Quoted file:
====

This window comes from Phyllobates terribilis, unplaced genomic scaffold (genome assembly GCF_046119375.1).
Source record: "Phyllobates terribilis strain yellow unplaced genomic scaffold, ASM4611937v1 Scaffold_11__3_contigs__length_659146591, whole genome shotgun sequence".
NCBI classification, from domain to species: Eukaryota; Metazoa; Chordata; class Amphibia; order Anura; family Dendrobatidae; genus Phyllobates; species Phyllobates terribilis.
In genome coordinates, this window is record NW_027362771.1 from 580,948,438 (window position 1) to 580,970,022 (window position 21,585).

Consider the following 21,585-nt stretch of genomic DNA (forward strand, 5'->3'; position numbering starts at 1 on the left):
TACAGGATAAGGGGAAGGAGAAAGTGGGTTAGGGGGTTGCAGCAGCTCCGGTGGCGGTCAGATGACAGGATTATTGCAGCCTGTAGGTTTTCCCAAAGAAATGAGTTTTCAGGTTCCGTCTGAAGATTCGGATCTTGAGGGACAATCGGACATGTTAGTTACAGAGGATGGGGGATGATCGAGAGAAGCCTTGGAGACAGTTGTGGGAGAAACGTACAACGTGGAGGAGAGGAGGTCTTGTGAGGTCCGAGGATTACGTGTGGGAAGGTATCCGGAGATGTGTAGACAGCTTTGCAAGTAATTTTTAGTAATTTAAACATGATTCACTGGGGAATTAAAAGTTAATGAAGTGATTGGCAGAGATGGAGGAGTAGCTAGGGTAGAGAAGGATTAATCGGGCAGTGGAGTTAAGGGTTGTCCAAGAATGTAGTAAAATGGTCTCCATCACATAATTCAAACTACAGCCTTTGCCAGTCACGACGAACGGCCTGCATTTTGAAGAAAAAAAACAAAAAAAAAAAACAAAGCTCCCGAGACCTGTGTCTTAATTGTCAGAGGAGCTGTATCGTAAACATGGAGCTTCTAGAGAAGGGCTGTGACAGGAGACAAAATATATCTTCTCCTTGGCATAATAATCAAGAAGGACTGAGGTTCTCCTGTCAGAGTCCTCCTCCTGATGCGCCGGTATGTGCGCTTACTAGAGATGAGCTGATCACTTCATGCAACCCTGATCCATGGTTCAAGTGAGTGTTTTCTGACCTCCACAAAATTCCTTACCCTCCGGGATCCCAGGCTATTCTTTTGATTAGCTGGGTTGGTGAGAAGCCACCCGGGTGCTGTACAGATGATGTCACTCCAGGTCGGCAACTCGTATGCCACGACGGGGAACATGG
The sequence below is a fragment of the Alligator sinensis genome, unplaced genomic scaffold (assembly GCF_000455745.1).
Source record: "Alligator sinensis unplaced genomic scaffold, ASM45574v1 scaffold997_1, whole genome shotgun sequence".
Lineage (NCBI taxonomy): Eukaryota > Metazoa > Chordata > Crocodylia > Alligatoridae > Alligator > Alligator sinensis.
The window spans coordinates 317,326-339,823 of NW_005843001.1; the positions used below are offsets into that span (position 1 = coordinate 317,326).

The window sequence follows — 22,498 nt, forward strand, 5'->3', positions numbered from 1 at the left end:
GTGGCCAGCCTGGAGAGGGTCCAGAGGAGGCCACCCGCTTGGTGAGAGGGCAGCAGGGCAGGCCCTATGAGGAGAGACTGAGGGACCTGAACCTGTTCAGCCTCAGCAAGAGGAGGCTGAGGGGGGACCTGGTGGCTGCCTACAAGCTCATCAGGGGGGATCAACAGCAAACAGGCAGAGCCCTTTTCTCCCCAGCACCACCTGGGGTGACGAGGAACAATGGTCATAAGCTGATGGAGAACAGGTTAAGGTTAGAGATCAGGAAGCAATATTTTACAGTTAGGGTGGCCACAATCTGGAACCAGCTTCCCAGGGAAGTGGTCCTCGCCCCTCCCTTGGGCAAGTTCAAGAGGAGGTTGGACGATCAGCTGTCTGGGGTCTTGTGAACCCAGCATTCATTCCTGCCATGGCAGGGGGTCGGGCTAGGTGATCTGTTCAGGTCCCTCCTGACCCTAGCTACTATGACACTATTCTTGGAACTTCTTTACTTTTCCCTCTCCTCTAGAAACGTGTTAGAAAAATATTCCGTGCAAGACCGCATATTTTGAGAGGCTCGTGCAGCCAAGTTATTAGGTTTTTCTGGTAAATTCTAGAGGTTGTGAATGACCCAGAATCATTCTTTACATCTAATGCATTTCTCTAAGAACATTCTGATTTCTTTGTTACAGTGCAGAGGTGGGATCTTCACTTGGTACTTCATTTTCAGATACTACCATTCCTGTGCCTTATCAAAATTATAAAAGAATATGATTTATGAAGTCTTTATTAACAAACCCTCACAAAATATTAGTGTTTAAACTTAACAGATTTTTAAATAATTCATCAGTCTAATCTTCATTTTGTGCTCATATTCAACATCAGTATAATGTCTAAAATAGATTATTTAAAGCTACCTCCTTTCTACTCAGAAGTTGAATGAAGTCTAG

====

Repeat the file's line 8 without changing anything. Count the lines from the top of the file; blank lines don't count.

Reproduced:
Source record: "Alligator sinensis unplaced genomic scaffold, ASM45574v1 scaffold997_1, whole genome shotgun sequence".